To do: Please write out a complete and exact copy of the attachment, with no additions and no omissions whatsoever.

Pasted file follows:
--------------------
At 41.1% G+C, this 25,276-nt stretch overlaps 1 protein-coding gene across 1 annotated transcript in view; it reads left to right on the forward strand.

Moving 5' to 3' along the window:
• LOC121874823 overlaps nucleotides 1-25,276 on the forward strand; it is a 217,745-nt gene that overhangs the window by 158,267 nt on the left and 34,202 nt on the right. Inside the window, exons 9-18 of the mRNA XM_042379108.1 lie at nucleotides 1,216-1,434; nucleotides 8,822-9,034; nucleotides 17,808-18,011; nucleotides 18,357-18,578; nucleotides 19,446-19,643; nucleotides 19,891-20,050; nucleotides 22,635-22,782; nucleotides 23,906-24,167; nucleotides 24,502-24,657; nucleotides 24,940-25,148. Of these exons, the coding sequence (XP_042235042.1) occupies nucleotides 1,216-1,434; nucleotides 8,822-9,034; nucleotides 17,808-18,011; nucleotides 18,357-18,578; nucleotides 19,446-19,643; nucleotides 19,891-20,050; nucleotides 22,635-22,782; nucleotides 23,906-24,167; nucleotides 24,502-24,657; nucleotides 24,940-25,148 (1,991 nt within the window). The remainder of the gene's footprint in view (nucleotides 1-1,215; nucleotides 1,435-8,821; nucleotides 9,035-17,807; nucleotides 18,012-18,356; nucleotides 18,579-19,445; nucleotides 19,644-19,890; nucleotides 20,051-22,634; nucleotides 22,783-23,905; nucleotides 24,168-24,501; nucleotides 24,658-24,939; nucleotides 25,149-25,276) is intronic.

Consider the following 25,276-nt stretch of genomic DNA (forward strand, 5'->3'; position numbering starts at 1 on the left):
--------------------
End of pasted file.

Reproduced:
At 41.1% G+C, this 25,276-nt stretch overlaps 1 protein-coding gene across 1 annotated transcript in view; it reads left to right on the forward strand.

Moving 5' to 3' along the window:
• LOC121874823 overlaps nucleotides 1-25,276 on the forward strand; it is a 217,745-nt gene that overhangs the window by 158,267 nt on the left and 34,202 nt on the right. Inside the window, exons 9-18 of the mRNA XM_042379108.1 lie at nucleotides 1,216-1,434; nucleotides 8,822-9,034; nucleotides 17,808-18,011; nucleotides 18,357-18,578; nucleotides 19,446-19,643; nucleotides 19,891-20,050; nucleotides 22,635-22,782; nucleotides 23,906-24,167; nucleotides 24,502-24,657; nucleotides 24,940-25,148. Of these exons, the coding sequence (XP_042235042.1) occupies nucleotides 1,216-1,434; nucleotides 8,822-9,034; nucleotides 17,808-18,011; nucleotides 18,357-18,578; nucleotides 19,446-19,643; nucleotides 19,891-20,050; nucleotides 22,635-22,782; nucleotides 23,906-24,167; nucleotides 24,502-24,657; nucleotides 24,940-25,148 (1,991 nt within the window). The remainder of the gene's footprint in view (nucleotides 1-1,215; nucleotides 1,435-8,821; nucleotides 9,035-17,807; nucleotides 18,012-18,356; nucleotides 18,579-19,445; nucleotides 19,644-19,890; nucleotides 20,051-22,634; nucleotides 22,783-23,905; nucleotides 24,168-24,501; nucleotides 24,658-24,939; nucleotides 25,149-25,276) is intronic.

Consider the following 25,276-nt stretch of genomic DNA (forward strand, 5'->3'; position numbering starts at 1 on the left):